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Marine Corps Air Station Iwakuni, Japan

 

Marine Corps Air Station Iwakuni, Japan

MCAS Iwakuni is a mission-ready air station, capable of providing continuous base-operating support for tenant organizations and follow-on U.S. and allied forces during training, combat or contingency (HA/DR) operations throughout the Indo-Asia Pacific region.
The first rule of fight night is: you do not talk about fight night

By Lance Cpl. Nicholas Rhoades | | June 28, 2012

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Marine Aircraft Group 12 Marines competed in a sacred ritual known as fight night here June 29, 2012. MAG-12 Marines created camaraderie and friendly competition through combative training, including grappling, boxing and a barbeque.

MARINE CORPS AIR STATION IWAKUNI, Japan -- “Today we tried to bring all the Marines together to bring up their morale, camaraderie, esprit de corps and motivation up through the roof,” said Gunnery Sgt. Paris Mintz, MAG-12 headquarters first sergeant. “I feel it was a success here today.”

Although fight night was based around having a good time and giving the Marines something productive to do, it allowed them an opportunity to train and maintain their combat mindset.

“We try to train them and make sure these Marines are ready for combat, everything we do here is tailored toward a good combat mindset to provide combat power not only in the air, but on the ground as well. And if we need to take it to the enemy hand-to-hand combat style, we need to be able to do so, so we incorporated fight night,” said Mintz.

Many Marines stationed here are not given the opportunity to serve in a combat environment, but it is important to keep a combat mindset at all times, Mintz added.

“The Marines enlist voluntarily during a time of war,” said Sgt. Peter N. Hatfield, MAG-12 Chemical Biological Radiological and Nuclear Defense non-commissioned officer in charge. “They go to boot camp, all they talk about is combat. Then they go to Marine Combat Training and all they talk about is combat. When they go to (their Military Occupational Specialty) school it starts to shift a little bit toward the technical skills.”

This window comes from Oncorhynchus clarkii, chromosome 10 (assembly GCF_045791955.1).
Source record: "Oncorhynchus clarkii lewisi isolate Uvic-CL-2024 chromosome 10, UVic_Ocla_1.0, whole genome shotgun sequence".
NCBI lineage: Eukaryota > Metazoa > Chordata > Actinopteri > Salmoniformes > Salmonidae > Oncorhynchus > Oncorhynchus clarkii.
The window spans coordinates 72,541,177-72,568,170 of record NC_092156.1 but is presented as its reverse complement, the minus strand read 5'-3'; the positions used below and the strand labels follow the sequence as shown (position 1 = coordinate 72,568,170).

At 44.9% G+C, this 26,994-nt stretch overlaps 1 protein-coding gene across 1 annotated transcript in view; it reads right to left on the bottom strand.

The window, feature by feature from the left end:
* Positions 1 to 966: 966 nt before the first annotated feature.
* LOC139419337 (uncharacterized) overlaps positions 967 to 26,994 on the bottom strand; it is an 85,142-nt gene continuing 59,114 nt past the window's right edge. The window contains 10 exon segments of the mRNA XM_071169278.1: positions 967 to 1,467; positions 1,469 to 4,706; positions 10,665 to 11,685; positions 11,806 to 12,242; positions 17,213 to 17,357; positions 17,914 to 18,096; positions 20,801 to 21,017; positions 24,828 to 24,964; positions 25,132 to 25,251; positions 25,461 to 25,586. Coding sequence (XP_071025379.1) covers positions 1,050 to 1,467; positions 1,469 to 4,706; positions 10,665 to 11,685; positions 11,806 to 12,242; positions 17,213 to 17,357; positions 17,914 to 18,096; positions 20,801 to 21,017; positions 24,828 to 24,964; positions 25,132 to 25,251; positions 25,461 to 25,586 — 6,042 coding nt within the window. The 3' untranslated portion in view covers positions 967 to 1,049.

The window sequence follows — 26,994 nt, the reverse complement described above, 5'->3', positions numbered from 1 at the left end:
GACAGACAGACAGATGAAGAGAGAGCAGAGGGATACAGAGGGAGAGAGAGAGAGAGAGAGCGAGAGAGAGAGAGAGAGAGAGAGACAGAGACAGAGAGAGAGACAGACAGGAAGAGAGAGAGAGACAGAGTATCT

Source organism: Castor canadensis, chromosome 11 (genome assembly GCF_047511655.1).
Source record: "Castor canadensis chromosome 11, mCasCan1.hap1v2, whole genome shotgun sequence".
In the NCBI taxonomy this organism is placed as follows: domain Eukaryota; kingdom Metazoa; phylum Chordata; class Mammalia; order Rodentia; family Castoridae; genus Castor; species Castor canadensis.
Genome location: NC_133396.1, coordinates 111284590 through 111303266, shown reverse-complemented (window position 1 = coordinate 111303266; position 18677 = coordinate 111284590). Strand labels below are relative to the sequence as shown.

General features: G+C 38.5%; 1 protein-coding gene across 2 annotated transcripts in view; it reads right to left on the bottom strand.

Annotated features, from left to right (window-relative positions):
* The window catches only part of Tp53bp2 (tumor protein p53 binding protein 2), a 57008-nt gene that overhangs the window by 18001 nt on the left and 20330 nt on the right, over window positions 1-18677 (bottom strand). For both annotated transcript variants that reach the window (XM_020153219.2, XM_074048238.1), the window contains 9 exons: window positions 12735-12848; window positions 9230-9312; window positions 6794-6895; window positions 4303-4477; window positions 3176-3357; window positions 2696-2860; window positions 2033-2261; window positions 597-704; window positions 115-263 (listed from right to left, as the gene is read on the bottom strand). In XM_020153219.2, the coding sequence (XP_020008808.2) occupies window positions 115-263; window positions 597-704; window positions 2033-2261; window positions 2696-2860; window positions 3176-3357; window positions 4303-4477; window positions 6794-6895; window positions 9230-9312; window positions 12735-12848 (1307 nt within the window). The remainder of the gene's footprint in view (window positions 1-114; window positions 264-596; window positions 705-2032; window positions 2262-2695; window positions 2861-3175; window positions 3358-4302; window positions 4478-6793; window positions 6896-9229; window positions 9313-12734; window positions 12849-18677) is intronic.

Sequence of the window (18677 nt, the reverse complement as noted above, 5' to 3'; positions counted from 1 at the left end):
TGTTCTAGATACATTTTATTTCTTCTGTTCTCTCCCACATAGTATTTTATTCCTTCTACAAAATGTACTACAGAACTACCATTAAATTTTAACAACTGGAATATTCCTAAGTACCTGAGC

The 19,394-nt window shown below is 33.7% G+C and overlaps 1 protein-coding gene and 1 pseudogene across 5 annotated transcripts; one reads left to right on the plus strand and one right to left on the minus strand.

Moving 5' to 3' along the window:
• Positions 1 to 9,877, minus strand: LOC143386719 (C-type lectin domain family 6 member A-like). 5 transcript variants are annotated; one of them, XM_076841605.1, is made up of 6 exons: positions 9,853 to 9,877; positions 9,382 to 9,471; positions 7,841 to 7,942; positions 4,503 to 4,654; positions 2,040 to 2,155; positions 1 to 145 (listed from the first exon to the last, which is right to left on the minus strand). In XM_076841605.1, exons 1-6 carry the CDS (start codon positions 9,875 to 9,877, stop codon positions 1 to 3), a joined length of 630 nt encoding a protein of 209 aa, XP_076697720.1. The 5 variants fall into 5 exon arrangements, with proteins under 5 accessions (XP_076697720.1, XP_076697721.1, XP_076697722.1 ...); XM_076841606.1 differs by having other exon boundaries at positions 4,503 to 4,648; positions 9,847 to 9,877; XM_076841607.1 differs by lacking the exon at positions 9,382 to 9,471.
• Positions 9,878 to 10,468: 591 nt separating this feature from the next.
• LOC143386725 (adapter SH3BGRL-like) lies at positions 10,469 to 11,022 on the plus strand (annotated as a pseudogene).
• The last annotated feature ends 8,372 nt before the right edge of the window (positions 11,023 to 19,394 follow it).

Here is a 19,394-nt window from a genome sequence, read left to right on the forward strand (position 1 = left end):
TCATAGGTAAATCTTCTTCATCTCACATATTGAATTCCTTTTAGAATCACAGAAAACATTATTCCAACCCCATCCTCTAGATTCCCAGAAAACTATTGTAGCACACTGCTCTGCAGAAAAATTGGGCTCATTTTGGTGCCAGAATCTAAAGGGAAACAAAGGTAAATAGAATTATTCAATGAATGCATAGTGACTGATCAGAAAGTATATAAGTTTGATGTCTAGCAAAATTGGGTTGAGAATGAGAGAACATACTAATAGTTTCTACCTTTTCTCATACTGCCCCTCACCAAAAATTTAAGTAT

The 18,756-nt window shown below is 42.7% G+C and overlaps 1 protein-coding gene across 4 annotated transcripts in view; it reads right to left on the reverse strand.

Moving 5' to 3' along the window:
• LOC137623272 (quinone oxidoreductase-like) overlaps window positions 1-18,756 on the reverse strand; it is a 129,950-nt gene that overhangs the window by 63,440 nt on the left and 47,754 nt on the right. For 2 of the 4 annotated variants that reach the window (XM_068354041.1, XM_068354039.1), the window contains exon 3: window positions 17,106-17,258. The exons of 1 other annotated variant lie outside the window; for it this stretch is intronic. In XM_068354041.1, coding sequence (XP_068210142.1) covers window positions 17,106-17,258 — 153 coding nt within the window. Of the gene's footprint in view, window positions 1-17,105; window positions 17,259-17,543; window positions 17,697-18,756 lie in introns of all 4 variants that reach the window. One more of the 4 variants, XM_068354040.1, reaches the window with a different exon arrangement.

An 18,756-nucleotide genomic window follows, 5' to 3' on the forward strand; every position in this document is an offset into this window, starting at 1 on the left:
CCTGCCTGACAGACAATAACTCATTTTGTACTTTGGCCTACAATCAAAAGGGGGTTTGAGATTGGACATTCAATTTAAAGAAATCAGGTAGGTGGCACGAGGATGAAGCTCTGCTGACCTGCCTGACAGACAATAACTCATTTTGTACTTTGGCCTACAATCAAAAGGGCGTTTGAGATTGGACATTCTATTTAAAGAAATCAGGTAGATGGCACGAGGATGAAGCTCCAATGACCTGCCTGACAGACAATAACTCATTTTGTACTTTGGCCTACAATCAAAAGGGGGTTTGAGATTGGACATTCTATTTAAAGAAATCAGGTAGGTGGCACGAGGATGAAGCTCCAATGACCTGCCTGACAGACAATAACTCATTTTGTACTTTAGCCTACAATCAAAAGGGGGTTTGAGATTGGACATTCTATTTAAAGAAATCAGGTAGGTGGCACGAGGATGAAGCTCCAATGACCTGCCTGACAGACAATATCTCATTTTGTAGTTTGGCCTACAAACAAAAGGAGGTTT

“Then they get to the fleet,” Hatfield added. “Especially Iwakuni because we don’t deploy to Iraq or Afghanistan, so the Marines here in the wing lose that combat mindset. Unless they stay current on it within their sections, whether it be Combat Marksmanship Training or Martial Arts Training, they kind of lose that combat training. So, to return that combat mindset and have them remember, ‘I am still a warrior, I am a Marine, I still can be called upon to kill people and fight at any moment,’”

Many believe that combat training is important to all Marines and that in order to keep up with mission accomplishment, all Marines need to be able to withstand the pressures they may face in combat.

“It’s a lot different training between peers and having that practice in a real time scenario instead of doing it in a step by step environment with a Marine Corps Martial Arts Program instructor, the training is just worlds apart,” said Pfc. Matthew J. Ahn, MAG-12 CBRN defense clerk.

Marines were able to choose their competition openly, whether to settle a squall or just to battle in a safe, friendly, competitive environment.

“When you’re always with people that you live with and work with, you all become brothers, and brothers fight and get that anger going," said Ahn. "It’s great to have an event where we can challenge each other and let out a little bit of that stress.”


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